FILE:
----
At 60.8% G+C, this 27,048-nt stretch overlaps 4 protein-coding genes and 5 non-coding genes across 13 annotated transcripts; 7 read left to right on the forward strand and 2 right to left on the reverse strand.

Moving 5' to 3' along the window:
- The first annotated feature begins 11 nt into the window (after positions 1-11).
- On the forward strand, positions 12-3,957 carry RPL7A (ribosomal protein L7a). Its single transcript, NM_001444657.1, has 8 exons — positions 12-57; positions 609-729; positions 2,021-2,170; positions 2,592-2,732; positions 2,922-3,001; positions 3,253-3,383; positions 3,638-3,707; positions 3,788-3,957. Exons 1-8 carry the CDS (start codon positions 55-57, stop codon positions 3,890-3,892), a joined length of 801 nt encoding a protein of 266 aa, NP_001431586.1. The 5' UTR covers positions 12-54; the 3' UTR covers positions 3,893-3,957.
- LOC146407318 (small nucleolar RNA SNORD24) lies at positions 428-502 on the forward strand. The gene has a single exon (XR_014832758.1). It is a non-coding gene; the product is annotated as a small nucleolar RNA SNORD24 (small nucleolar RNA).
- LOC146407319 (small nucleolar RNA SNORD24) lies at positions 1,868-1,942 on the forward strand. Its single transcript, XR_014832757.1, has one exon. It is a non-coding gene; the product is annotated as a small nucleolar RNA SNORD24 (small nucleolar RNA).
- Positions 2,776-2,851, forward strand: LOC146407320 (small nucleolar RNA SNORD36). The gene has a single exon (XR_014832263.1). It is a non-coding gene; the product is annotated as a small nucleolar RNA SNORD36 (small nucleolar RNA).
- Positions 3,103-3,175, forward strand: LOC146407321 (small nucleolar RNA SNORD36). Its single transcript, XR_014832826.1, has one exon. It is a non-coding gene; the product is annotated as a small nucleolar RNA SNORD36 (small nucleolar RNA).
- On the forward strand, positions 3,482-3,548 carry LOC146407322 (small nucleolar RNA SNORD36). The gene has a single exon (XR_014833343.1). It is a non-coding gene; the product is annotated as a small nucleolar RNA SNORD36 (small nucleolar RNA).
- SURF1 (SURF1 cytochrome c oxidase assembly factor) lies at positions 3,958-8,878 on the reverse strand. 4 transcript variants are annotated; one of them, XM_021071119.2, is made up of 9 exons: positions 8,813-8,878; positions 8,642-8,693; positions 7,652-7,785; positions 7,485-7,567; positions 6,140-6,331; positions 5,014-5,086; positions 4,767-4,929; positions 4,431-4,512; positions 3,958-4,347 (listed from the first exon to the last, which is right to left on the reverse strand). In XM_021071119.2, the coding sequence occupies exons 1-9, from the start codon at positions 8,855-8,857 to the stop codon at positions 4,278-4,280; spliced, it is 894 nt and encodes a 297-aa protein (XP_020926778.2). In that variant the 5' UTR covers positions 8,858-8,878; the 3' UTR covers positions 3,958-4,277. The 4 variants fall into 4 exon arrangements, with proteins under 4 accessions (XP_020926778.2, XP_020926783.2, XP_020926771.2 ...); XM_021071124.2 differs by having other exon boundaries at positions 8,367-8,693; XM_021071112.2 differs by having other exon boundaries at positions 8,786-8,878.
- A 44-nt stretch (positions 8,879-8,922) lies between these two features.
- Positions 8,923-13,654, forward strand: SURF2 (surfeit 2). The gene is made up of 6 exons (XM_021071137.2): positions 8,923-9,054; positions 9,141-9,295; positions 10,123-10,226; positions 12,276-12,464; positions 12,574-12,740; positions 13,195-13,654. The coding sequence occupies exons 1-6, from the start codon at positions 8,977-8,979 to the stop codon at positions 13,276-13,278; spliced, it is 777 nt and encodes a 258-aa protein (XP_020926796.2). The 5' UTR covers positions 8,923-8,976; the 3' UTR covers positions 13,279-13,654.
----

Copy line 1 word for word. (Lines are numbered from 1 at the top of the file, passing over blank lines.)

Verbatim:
At 60.8% G+C, this 27,048-nt stretch overlaps 4 protein-coding genes and 5 non-coding genes across 13 annotated transcripts; 7 read left to right on the forward strand and 2 right to left on the reverse strand.